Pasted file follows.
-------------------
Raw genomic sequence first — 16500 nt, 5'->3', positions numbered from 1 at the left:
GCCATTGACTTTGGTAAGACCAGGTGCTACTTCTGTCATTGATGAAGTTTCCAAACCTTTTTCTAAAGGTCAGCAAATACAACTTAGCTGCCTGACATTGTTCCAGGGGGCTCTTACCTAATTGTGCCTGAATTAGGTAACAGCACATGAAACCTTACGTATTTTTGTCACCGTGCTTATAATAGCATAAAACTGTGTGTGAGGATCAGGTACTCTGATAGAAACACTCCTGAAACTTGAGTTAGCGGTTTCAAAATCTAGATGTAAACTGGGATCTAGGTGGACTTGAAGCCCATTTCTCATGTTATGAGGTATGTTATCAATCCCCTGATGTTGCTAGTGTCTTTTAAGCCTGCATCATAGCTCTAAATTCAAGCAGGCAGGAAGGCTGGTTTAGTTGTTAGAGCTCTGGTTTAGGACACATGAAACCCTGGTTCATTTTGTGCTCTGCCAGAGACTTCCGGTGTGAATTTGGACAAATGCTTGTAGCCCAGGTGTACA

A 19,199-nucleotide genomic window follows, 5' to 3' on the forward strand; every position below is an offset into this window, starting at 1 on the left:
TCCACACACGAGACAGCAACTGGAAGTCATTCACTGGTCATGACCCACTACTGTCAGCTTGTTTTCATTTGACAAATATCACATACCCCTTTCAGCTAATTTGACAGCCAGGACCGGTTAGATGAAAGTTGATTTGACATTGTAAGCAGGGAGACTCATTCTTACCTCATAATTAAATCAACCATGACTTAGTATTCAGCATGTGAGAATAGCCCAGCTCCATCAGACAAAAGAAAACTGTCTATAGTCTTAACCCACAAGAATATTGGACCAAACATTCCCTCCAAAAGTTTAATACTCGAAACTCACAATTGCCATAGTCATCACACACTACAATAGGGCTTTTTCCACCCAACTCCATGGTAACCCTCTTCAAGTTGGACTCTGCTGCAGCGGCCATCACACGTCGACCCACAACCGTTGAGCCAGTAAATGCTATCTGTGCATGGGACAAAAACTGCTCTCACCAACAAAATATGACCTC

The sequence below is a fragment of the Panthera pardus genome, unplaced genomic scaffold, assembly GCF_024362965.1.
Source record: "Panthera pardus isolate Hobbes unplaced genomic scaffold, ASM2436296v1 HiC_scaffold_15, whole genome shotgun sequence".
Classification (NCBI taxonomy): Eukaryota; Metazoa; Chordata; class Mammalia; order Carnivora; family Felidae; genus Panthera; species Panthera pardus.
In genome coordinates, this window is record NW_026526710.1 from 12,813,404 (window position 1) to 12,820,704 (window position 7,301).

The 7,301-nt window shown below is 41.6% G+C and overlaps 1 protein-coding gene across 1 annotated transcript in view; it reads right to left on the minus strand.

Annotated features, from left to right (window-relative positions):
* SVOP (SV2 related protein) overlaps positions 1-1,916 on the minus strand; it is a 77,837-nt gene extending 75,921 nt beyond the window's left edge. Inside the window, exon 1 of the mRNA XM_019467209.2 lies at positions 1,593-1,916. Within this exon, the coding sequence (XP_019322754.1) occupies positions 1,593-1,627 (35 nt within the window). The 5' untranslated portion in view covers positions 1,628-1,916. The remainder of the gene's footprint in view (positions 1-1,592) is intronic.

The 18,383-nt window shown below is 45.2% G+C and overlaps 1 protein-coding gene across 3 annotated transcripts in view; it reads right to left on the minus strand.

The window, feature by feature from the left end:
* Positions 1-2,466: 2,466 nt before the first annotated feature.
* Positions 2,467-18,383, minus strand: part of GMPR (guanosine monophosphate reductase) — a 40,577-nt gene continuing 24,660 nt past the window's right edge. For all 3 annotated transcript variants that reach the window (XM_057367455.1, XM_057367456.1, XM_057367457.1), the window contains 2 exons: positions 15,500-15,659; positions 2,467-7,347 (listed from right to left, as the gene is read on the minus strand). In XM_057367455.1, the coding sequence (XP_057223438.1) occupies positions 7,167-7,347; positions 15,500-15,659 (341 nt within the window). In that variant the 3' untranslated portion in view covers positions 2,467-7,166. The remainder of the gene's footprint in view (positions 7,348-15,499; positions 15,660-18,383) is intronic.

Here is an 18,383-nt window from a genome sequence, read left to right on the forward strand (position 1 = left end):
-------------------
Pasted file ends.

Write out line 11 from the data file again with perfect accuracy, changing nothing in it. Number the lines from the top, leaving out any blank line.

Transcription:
* SVOP (SV2 related protein) overlaps positions 1-1,916 on the minus strand; it is a 77,837-nt gene extending 75,921 nt beyond the window's left edge. Inside the window, exon 1 of the mRNA XM_019467209.2 lies at positions 1,593-1,916. Within this exon, the coding sequence (XP_019322754.1) occupies positions 1,593-1,627 (35 nt within the window). The 5' untranslated portion in view covers positions 1,628-1,916. The remainder of the gene's footprint in view (positions 1-1,592) is intronic.